We met Nina at the dock in Moyogalpa on Ometepe, seconds after I’d agreed that we’d use our cab driver’s friend on the other side of the ferry ride. It took the British woman two sentences for us to agree to abort our previous travel plans and join her on the chicken bus to San Juan Del Sur. All three of us were going to the same place; why pay extra for a cab? And so Nina joined us (or we joined her) and two became three for the next leg of the trip.
I don’t know how to say the following without writing in generalizations: Being far away from home makes it more natural to open up to strangers. We spent two days with Nina, this outrageous, striking, smart and dominant California transplant. It could have been one hundred. I felt like I thoroughly knew her by the time we parted ways.
I love making travel friends.
Nina has a knack for arguing down any price by half, for making things happen the way she wants (we ended up sharing a hostel room with her and she made sure that no others would be booked in our room; no arguments there) and for understanding exactly what someone wants or needs despite the language barrier. While Nina doesn’t read Spanish fluently, she reads people. And she has plenty of experience; the woman has traveled all over the world — 64 countries at latest count. (She was on a solo journey from Panama to Belize when we met her.)
Two days, two things I love:
1. She reminds me that anything is possible. If a pregnant (yes, pregnant) woman can travel through Central America by herself, then I can probably do something equally or less terrifying. And maybe I just need to relax, damn it. Enjoy the scenery, banter with strangers, try something new. Filled with anxiety about San Juan Del Sur’s reputation as a party town — where ex-pats and backpackers go to get drugged up and party all night — I was constantly on edge. Nina’s very existence proves that you can do something exciting while still being safe. She trots the globe but stays in at night. A parent’s dream.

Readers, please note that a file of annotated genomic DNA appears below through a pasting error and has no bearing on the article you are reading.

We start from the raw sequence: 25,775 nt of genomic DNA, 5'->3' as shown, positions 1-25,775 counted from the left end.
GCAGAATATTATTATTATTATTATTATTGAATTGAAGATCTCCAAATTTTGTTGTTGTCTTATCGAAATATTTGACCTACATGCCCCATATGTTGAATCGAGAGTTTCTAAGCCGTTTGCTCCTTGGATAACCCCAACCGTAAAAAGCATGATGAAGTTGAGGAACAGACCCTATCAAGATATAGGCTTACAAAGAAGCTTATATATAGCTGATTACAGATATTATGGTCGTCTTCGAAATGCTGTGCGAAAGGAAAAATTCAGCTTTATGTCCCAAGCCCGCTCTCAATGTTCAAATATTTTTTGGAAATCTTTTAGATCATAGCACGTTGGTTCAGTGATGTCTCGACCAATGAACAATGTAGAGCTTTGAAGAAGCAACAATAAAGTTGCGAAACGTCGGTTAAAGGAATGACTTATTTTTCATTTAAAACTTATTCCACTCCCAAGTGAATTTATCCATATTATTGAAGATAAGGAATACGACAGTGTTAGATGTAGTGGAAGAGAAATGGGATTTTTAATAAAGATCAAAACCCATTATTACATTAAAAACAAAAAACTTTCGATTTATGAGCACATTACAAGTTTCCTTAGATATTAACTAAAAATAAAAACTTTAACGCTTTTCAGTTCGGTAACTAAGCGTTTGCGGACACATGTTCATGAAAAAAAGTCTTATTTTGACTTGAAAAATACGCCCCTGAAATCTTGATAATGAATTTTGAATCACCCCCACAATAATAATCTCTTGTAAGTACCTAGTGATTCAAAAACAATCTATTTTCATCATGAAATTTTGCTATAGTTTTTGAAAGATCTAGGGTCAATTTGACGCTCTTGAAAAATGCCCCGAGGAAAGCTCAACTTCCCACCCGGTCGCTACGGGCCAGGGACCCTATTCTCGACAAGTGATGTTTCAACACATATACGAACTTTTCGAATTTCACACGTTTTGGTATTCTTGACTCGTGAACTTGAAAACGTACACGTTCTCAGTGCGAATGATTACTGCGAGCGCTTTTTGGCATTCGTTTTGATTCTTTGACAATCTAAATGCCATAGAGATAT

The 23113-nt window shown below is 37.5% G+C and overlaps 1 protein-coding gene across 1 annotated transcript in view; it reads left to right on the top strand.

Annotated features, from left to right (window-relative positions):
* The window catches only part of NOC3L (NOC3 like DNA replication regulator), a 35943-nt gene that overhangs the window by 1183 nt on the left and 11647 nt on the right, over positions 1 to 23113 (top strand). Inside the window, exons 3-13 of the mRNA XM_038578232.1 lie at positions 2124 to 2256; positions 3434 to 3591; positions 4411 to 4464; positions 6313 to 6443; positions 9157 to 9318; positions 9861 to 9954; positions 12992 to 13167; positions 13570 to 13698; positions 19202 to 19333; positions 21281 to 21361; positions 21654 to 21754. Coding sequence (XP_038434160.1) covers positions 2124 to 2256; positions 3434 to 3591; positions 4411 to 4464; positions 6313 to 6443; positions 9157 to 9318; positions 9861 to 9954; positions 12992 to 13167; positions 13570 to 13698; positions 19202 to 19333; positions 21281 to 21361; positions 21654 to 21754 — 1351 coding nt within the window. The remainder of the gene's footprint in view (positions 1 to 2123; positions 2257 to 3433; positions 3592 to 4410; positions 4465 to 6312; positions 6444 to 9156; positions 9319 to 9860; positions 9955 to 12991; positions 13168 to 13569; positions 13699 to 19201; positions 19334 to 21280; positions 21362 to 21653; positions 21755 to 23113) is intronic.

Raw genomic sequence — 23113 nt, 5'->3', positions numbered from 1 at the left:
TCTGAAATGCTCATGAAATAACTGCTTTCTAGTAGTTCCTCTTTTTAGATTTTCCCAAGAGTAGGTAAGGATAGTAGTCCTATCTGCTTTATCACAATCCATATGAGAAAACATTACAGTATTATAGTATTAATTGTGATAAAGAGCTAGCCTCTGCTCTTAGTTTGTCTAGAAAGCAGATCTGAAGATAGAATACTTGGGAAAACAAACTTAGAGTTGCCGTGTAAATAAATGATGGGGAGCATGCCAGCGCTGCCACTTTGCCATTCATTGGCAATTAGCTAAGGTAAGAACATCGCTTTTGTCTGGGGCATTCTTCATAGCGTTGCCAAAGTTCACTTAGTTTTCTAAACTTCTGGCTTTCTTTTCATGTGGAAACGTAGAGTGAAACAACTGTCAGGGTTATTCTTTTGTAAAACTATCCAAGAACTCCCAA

2. She eats all the food. Divide and conquer: the food blogger’s mantra. I did not need to explain this to her. Instead, she happily took part in the giant meals we ordered, and dutifully offered bites to share.
I’ve made travel friends in the past. And if I’m still in touch with them, it’s because Maya is much better at being a pen pal than I am. And here’s the thing. I’m dangerously close to one of those broad and boring statements. You know, the ones about Facebook making a big world small. Instead, I’ll say this. When tiny portions of Nina’s life pop into my screen, I become thrilled. Because these days, travel friends can become always friends. And that’s kind of awesome.